Eight stars for March 8th

Genoa – You know how he reacted Ice Spice, rapper born in 2000, proudly daughter of the Bronx, when Drake, a hip hop giant, seemed to have taunted her by saying “it’s better to listen to it in silence”? She immediately asked, with personality and pride, for an explanation as to why those unjustly poisonous phrases. She grew up on the street, in a melting pot of cultures, she has no awe for anyone. Even if you have one of the most important and famous artists in the world in front of you. Someone who, with a diss track, can destroy a career. Ice Spice took the issue by the hair and demonstrated, even with her music, what she’s made of. The result? Today the Toronto rapper is one of her first supporters. With that magical orange bush on her head and with an irreverent tongue, Isis Gaston, this is her real name, on the wave of riotous and uninhibited songs, she has reached everyone’s lips.

His “Boy’s a liar Pt.2”, created with colleague PinkPantheress, has nearly 150 million plays on Spotify and boasts millions of creations on TikTok. In the video, which has already become iconic, armed with a handbag, she dances without brakes and raps: “men are liars and petty”. Someone will think with a grin: dear Drake, are your ears ringing?.

Ice Spice is one of the many young women in the music world who is rewriting today with her inspiration, becoming a source of inspiration for all those girls who don’t want to lower their heads. An open and just war on the gender gap, or rather on that gap, also present in the music industry, which creates economic, access and support disparities between men and women, to the detriment of the latter. There are the numbers to prove it: in the American Billboard chart of the 100 most successful songs between 2012 and 2020, women represented only 2.6%. On this March 8, Women’s Day, we celebrate eight new generation young artists who, with an Amazonian spirit, are opening the gates of light thanks to awareness, talent and desire for emancipation.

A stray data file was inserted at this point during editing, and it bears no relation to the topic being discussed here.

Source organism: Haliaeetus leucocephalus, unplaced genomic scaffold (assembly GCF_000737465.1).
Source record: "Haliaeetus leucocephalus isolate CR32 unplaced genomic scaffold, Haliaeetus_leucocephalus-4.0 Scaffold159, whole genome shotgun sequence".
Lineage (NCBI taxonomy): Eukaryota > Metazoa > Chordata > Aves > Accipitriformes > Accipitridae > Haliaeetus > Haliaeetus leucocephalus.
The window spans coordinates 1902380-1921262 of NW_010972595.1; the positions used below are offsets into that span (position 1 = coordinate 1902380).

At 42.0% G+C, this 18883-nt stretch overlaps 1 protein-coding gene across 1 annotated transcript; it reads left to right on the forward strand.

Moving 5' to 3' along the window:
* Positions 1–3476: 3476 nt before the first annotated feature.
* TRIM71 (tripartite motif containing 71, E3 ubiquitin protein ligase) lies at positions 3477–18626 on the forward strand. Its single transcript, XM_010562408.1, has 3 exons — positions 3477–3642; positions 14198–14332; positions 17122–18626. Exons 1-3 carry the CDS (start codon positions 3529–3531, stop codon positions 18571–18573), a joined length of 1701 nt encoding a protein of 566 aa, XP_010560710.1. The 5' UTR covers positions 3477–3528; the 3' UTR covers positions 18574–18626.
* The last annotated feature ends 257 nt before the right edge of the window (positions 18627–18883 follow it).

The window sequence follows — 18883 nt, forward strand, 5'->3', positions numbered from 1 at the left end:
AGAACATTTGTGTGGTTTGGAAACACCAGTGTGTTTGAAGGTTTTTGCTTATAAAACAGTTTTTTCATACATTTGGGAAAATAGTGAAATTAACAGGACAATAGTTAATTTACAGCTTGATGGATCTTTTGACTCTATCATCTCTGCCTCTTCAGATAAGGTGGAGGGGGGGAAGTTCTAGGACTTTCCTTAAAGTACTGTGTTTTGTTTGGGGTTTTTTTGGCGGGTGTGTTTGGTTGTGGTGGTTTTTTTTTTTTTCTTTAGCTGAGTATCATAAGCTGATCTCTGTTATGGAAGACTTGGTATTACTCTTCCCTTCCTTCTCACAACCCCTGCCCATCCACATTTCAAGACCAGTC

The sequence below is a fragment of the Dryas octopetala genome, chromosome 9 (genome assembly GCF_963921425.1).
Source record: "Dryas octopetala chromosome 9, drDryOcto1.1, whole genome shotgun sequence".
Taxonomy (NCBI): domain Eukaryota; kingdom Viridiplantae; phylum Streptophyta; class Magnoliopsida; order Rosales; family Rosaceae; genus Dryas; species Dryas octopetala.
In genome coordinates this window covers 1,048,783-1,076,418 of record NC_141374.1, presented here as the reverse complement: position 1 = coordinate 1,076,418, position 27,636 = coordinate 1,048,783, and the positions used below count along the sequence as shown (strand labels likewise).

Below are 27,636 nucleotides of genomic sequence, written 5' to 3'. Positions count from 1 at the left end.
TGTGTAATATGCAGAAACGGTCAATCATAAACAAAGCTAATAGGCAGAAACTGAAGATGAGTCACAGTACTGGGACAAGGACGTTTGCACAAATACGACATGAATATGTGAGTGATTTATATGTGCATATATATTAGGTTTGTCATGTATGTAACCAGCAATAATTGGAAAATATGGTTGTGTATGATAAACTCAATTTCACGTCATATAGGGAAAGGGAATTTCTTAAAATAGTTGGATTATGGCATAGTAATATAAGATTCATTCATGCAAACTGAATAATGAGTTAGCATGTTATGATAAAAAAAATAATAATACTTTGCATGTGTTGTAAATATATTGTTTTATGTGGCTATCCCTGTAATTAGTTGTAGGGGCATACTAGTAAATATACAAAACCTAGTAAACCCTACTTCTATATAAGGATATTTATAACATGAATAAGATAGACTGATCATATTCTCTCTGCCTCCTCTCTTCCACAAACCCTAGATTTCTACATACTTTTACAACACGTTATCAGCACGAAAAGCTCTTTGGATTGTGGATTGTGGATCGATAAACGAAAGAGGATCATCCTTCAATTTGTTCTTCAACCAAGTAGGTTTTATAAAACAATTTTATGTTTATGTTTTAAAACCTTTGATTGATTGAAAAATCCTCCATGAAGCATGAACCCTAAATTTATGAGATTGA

Last December there was a symbolic moment, in the first date in Italy of her career, in a sold out Forum in Milan, in which Rosalía sat astride a motorcycle made up of eight human bodies, eight male dancers. A cinematic image that has never been reserved not even for the ruthless Daenerys Targaryen in “Game of Thrones”. Spanish, born in 1992, with just three albums she changed music and sound around the world, creating a revolutionary bridge between Latin rhythms, traditional flamenco and r&b. Almost as if she were a goddess of an ancient time, during the concerts she sings, dances, plays the piano, the guitar, twerks wildly, invokes her Spain, moving to tears and condemns the policies that deny rights and freedoms.

On the one hand the disappointments of love, on the other the fight against the dark side of success, with a heartfelt tribute to Princess Diana: SZA’s latest album, released last December, made everyone agree. The second disc by Solána Imani Rowe, an American from New Jersey, is a jewel, which has dominated the US charts, in which love is told in a tormented and existentialist way, but never faced in a submissive or submissive way. A manifesto. Supporter of human rights, activist against racism against the African American community, SZA is one of the most relevant R&B artists of recent years. It’s not everyone who writes the soundtrack to “Black Panther” with rap prophet Kendrick Lamar.